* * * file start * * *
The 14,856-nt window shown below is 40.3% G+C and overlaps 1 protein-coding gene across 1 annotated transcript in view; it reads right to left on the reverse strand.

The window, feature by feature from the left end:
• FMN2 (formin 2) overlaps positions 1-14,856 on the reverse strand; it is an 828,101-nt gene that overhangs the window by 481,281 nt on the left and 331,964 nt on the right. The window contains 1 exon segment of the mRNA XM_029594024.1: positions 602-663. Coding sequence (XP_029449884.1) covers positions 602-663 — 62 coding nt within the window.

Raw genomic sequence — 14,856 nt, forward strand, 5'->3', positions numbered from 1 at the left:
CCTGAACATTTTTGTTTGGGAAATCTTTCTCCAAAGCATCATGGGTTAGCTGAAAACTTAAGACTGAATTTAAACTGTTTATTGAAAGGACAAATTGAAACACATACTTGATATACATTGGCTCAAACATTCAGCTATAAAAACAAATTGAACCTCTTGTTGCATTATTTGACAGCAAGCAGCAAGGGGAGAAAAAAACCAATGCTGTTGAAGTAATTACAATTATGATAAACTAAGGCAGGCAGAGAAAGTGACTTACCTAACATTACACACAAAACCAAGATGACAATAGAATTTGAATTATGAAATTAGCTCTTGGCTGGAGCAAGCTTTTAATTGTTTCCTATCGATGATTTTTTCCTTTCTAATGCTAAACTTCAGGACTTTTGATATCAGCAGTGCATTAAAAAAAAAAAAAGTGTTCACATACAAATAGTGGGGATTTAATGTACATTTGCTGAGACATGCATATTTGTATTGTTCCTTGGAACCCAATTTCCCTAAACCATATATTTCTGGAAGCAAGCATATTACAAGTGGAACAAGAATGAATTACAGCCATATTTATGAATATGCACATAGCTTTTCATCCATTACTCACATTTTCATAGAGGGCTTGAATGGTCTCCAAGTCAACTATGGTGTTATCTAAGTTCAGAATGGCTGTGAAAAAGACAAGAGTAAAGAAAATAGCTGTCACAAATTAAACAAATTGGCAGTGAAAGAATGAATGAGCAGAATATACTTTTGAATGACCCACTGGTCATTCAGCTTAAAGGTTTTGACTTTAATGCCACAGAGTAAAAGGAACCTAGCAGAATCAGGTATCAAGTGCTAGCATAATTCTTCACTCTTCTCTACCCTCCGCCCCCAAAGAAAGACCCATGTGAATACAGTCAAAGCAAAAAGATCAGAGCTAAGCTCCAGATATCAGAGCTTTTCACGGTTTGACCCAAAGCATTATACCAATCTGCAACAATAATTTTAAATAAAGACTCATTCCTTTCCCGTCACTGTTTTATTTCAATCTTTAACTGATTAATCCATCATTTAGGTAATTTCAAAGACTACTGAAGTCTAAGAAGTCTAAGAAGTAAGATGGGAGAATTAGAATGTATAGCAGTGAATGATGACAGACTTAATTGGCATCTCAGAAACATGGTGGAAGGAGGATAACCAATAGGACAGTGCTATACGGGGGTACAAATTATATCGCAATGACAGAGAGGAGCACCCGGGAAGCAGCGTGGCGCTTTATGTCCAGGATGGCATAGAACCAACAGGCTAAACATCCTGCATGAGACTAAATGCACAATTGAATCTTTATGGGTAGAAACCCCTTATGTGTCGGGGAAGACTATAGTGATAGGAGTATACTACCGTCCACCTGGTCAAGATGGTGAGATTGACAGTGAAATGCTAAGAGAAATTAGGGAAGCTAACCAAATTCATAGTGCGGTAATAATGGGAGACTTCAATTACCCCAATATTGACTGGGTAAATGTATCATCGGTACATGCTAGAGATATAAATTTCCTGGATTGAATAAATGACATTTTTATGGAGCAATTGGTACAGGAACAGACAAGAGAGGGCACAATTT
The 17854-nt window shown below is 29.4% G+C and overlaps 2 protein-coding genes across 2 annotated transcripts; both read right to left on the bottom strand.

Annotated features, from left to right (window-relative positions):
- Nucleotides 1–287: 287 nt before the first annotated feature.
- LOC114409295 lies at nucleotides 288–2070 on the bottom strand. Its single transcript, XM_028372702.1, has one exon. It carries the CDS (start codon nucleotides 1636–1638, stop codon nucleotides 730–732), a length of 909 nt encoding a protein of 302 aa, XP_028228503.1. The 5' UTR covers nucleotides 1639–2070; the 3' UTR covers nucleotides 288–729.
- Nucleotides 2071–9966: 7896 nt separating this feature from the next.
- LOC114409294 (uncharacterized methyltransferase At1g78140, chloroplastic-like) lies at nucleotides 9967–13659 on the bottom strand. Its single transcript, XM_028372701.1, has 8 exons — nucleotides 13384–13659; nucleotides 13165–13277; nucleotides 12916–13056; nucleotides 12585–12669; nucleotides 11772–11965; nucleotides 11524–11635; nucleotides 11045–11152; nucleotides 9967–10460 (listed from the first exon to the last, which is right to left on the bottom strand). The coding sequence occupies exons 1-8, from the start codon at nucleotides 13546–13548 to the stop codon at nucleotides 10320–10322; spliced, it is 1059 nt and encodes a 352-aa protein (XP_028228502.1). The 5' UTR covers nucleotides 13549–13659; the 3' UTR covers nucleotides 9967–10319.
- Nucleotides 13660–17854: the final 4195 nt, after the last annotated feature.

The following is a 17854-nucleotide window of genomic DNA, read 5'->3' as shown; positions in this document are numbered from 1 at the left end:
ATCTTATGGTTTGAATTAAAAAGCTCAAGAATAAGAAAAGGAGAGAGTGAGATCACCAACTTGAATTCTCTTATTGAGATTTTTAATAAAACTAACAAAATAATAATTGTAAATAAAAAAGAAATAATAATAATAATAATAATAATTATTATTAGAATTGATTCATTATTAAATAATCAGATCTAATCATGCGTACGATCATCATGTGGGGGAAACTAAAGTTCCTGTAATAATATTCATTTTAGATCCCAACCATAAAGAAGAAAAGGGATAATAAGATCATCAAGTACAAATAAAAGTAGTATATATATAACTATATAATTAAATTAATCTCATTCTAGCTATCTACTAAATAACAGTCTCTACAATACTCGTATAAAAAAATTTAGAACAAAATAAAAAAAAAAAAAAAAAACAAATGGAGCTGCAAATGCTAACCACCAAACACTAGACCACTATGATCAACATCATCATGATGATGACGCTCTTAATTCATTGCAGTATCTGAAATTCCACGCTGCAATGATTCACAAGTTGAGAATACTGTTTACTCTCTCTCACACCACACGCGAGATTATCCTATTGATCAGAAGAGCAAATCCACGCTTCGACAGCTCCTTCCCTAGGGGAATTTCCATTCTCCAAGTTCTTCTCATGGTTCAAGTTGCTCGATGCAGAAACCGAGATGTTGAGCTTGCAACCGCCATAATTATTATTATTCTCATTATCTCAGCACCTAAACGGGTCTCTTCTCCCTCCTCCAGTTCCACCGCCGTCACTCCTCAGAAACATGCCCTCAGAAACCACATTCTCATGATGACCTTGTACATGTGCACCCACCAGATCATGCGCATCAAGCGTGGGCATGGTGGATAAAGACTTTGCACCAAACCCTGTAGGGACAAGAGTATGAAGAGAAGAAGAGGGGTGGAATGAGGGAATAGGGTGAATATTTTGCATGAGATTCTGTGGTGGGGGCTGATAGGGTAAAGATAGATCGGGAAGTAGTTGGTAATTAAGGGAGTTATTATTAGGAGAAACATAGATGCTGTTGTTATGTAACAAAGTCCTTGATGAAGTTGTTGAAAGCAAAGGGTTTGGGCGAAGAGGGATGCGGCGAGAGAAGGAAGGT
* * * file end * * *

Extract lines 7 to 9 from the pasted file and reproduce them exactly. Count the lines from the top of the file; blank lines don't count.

Annotated features, from left to right (window-relative positions):
- Nucleotides 1–287: 287 nt before the first annotated feature.
- LOC114409295 lies at nucleotides 288–2070 on the bottom strand. Its single transcript, XM_028372702.1, has one exon. It carries the CDS (start codon nucleotides 1636–1638, stop codon nucleotides 730–732), a length of 909 nt encoding a protein of 302 aa, XP_028228503.1. The 5' UTR covers nucleotides 1639–2070; the 3' UTR covers nucleotides 288–729.